Yung-Bin Kuo1*, Err-Cheng Chan1, Jinn-Shiun Chen2, Fa-kuen Shieh3*
1Department of Medical Biotechnology and Laboratory Science, Chang Gung University, Tao-Yuan, Taiwan
2Department of Colorectal Surgery, Chang Gung Memorial Hospital, Tao-Yuan, Taiwan
3Department of Chemistry, National Central University, Chung-Li, Tao-Yuan, Taiwan
Received date: April 13, 2013; Accepted date: June 06, 2013; Published date: June 08, 2013
Citation: Yung-Bin K, Err-Cheng C, Jinn-Shiun C, Fa-kuen S (2013) Fecal miRNAS as Biomarkers for the Detection of Colorectal Cancer. J Gastroint Dig Syst S12:016. doi:10.4172/2161-069X.S12-016
Copyright: © 2013 Yung-Bin K. This is an open-access article distributed under the terms of the Creative Commons Attribution License, which permits unrestricted use, distribution, and reproduction in any medium, provided the original author and source are credited.
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As the third most common type of cancer, colorectal cancer (CRC) is a leading cause of cancer-related morbidity and mortality worldwide. A major priority in the management of CRC is screening. Therefore, the search for new noninvasive biomarkers to facilitate the early detection of CRC is particularly warranted. The detection of molecular markers from fecal samples is a potential strategy for CRC screening. MicroRNAs (miRNAs) are a group of highly conserved endogenous short non-coding RNA transcripts; they play critical roles in carcinogenesis, and aberrant expression of miRNAs has been observed in various types of cancer, including CRC. Their unique stability makes fecal miRNAs promising as biomarkers for the early diagnosis of CRC. In this review, we explored the literature and summarized the role miRNAs play in CRC, focusing specifically on the potential diagnostic utility of fecal miRNA as biomarkers.
Colorectal cancer; Fecal; MicroRNA; Biomarker
CRC incidence and screening
As the third most common type of cancer, colorectal cancer (CRC) is a leading cause of cancer-related morbidity and mortality worldwide. In Europe, the incidence and mortality of CRC is second only to breast and lung cancer, respectively, and comprises nearly 13% of all cancer cases . The American Cancer Society (ACS) estimates that approximately 1.4 million new cases of CRC will be diagnosed globally, and more than 0.5 million people will die from this disease in 2012 [2,3]. Fortunately, CRC is regarded as a preventable disease when the preneoplastic lesions are detected early .
The major priority for the management of CRC is screening. The mortality rates of CRC have declined modestly, largely due to the application of proper screening tests for early detection . According to clinical statistic reports, the five-year survival rate could reach 80% if CRC patients were diagnosed during the early stages of the disease, thereby allowing curative surgery to be performed. The screening guidelines for the early detection of adenomatous polyps and CRC in average-risk populations were updated in 2008 . Following these guidelines, individuals aged 50–75 years who present an average risk for CRC should be screened using one or more of the following methods: 1) annual high-sensitivity guaiac-based fecal occult blood test (gFOBT) and/or fecal immunochemical test (FIT), following the manufacturer´s recommendations for fecal specimen collection; 2) flexible sigmoidoscopy (FSIG) every 5 years or combination of FSIG performed every 5 years with a highly sensitive gFOBT or FIT performed annually; 3) colonoscopy every 10 years; 4) double-contrast barium enema every 5 years; or 5) computed tomography (CT) colonography every 5 years [3,7].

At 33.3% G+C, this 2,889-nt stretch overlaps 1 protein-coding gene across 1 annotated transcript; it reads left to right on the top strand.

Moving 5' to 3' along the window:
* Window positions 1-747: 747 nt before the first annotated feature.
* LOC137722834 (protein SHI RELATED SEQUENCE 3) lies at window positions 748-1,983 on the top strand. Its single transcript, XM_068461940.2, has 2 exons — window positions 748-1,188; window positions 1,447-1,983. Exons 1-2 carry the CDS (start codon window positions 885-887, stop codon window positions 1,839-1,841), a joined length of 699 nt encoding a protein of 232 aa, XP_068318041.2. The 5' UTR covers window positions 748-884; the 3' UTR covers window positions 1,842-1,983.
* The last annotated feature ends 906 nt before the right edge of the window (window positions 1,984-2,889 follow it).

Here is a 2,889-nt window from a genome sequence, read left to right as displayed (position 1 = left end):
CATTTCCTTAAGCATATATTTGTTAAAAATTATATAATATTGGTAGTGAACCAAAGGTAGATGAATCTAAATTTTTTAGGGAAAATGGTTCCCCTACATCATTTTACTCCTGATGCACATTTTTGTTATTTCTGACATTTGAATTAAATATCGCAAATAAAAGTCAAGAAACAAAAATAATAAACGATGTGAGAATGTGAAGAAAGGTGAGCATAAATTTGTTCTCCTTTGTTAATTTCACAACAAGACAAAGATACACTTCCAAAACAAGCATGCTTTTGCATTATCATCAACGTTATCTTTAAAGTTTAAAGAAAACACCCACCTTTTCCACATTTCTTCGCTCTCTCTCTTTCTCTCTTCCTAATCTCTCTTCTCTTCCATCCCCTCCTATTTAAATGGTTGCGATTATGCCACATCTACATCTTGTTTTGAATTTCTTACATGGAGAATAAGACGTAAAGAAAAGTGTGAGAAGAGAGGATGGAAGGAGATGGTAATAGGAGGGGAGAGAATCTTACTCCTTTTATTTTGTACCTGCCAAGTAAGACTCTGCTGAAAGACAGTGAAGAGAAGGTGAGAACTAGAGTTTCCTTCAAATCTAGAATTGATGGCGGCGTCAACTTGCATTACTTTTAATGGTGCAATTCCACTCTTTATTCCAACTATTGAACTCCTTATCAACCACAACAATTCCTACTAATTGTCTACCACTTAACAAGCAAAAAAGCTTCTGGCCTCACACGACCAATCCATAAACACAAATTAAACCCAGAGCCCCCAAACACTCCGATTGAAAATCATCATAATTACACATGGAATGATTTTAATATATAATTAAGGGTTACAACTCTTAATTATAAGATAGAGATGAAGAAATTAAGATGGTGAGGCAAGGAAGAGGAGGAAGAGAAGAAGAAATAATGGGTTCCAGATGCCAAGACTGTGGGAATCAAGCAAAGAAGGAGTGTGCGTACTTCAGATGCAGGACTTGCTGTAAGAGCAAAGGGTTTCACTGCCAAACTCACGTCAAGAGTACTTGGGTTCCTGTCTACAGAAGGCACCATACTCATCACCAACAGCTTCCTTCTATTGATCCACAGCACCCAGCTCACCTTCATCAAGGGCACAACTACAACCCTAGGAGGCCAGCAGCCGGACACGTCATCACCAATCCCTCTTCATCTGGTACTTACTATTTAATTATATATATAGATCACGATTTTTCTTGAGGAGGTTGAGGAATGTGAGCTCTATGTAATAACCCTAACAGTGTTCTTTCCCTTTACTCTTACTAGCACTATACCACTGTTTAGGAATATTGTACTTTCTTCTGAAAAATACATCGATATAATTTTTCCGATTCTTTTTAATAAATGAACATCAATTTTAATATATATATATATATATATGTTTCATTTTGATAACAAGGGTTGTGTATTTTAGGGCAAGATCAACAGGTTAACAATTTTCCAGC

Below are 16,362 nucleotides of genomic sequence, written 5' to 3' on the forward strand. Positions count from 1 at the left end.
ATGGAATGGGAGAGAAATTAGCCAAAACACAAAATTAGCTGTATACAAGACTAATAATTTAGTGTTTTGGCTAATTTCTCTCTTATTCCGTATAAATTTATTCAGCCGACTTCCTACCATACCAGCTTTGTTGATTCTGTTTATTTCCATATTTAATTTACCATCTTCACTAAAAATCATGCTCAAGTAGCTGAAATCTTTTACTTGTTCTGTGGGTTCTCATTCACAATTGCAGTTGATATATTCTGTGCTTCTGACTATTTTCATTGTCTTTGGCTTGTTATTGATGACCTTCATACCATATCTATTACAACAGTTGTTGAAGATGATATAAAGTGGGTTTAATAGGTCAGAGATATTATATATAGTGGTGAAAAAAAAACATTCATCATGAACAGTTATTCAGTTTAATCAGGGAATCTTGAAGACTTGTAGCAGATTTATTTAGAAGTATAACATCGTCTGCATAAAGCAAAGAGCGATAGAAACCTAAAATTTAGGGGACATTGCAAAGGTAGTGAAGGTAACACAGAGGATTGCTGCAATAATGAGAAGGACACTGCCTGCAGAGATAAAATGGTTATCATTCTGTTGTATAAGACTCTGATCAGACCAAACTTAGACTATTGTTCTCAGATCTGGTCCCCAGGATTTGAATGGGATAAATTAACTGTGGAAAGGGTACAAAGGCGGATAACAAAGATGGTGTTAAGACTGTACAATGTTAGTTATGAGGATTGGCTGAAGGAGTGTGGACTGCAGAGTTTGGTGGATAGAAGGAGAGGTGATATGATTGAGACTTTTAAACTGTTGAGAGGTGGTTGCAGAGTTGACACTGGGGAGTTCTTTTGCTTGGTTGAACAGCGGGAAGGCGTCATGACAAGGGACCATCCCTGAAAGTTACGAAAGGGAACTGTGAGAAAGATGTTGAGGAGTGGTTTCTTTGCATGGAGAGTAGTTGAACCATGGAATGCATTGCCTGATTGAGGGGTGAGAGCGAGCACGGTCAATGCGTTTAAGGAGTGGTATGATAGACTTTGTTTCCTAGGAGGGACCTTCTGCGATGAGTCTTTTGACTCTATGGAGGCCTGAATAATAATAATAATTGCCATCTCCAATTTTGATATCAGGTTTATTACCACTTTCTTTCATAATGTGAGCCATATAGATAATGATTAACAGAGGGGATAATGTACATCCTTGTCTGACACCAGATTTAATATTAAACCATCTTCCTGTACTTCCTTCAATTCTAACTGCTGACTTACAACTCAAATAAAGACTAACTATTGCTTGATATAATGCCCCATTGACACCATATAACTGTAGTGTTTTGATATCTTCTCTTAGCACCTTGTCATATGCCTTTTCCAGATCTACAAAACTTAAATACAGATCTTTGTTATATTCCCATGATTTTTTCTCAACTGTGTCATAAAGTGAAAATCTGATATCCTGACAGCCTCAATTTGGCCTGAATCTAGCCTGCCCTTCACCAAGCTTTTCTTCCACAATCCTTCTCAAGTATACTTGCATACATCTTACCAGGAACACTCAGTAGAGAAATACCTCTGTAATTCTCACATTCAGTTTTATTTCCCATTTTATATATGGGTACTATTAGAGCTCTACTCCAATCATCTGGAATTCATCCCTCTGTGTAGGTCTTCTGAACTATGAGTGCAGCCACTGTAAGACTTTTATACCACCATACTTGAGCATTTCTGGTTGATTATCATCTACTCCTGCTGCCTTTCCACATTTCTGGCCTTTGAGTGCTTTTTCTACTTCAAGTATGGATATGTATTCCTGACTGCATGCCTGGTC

Many screening assays have been implemented in the health care system for the early detection of CRC. Conventional CRC screening largely relies on the fecal occult blood test (FOBT) and sigmoidoscopy/ colonoscopy . Unfortunately, these methods suffer from low costeffectiveness and limited diagnostic accuracy. Although colonoscopy is regarded as the gold standard for the diagnosis of CRC, this procedure is operator-dependent and costly and introduces the risk of major complications . In contrast, FOBT is the most widely adopted noninvasive CRC screening method and is responsible for a 15-33% reduction in CRC-related mortality . However, FOBT suffers from several crucial limitations, including a low diagnostic accuracy for detecting CRC (33-50% sensitivity) and adenomas (11% sensitivity) [4,11,12]. Therefore, a highly accurate, affordable, and non-invasive test for the early detection of CRC is urgently needed.
CRC-associated protein-based markers
Over the past few decades, a variety of molecular biomarkers have been investigated for CRC detection [13-15]. Among these biomarkers, carcinoembryonic antigen (CEA) and carbohydrate antigen 19-9 (CA19-9) are the two best-characterized serum protein markers. Studies have shown that high CEA levels are associated with cancer progression; however, its utility in CRC screening is limited because the serum level does not typically become elevated until the tumor has penetrated the serosal membrane . CA19-9 is another well-known gastrointestinal (GI) track tumor marker, which becomes elevated in many types of GI disease and cancer. Although CA19-9 increased in 67% of a sample of stage IV CRC patients, it could neither be used to detect stage I tumors nor to distinguish CRC from other GI tumors, thus rendering it unqualified for the early detection of CRC .